Emergency personnel were called this afternoon to a sinkhole at a Dunedin condominium community.
The Dunedin Fire Department responded about 1:30 p.m. to San Christopher Villas, 1311 Powderpuff Drive.
An opening in the road measures about 10 feet wide and 10 feet deep but does not appear to be growing, the fire department said. Underground pipes have been inspected and are in good shape.
City crews are expected to fill the hole soon.
There have been no evacuations.
Late last year another sinkhole opened in the area that ended up leading to the demolition of two homes.
On Nov. 14, a sinkhole hole opened early in the morning at 1112 Robmar Road and swallowed part of that home and a 14-foot boat. The boat was retrieved from the hole, but the opening also damaged a neighboring house at 1100 Robmar Road, where an in-ground swimming pool was also engulfed.
Both homes were demolished.
Sinkholes are common in the three counties in the Tampa Bay area – Hernando, Hillsborough and Pasco – that is known as “sinkhole alley.” Two-thirds of the sinkhole damage claims reported to the state Office of Insurance Regulation between 2006 and 2010 came from those counties. Dunedin is in neighboring Pinellas County and has a history of sinkhole problems.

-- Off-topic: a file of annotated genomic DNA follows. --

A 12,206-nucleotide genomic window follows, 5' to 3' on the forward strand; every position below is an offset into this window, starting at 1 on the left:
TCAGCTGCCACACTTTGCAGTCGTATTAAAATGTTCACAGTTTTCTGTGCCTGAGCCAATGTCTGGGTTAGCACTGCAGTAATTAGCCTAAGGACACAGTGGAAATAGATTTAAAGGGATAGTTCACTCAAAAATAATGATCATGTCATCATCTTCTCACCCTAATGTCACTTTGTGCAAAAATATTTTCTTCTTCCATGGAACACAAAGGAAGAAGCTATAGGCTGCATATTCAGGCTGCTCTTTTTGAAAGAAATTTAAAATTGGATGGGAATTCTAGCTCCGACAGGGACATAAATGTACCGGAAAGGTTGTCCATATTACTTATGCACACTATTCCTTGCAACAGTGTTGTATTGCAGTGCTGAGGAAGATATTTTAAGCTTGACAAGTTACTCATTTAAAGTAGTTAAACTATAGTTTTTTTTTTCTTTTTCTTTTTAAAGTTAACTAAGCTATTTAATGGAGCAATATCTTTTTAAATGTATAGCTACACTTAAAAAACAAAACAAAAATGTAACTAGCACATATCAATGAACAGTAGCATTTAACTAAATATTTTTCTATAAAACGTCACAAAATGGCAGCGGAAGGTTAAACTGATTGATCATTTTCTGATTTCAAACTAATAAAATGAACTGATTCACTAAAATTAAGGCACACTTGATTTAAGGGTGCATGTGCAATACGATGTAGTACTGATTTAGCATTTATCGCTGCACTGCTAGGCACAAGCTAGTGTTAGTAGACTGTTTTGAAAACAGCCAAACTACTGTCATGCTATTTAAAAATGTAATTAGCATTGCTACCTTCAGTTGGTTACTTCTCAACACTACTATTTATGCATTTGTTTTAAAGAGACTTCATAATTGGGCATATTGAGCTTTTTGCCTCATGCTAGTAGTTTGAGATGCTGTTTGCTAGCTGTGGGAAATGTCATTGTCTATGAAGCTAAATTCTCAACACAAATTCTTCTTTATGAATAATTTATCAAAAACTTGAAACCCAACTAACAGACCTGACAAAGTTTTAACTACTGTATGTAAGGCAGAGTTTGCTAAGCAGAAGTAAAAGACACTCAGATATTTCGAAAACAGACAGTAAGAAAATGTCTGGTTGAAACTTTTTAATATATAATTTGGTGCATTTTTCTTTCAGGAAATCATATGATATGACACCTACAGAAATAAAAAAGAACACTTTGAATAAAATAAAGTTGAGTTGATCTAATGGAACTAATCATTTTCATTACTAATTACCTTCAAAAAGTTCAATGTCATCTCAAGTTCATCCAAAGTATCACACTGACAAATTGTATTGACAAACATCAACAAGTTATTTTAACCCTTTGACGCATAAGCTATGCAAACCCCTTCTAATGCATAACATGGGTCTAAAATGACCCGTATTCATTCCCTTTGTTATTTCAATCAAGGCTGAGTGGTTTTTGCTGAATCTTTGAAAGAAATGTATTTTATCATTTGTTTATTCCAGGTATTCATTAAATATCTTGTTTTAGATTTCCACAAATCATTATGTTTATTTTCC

Sinkholes are common in Florida because the peninsula is made up of porous carbonate rocks such as limestone that store and help move water underground. Over time, the rocks can dissolve from an acid created from oxygen in water, creating a void under the limestone roof. When dirt, clay or sand gets too heavy for the limestone roof, it can collapse, creating a sinkhole.
On Feb. 28, Jeffrey Bush died when a sinkhole opened under his bedroom in Seffner. His body was never recovered. In August, sections of a building at a resort near Orlando collapsed into a sinkhole but no one was injured.
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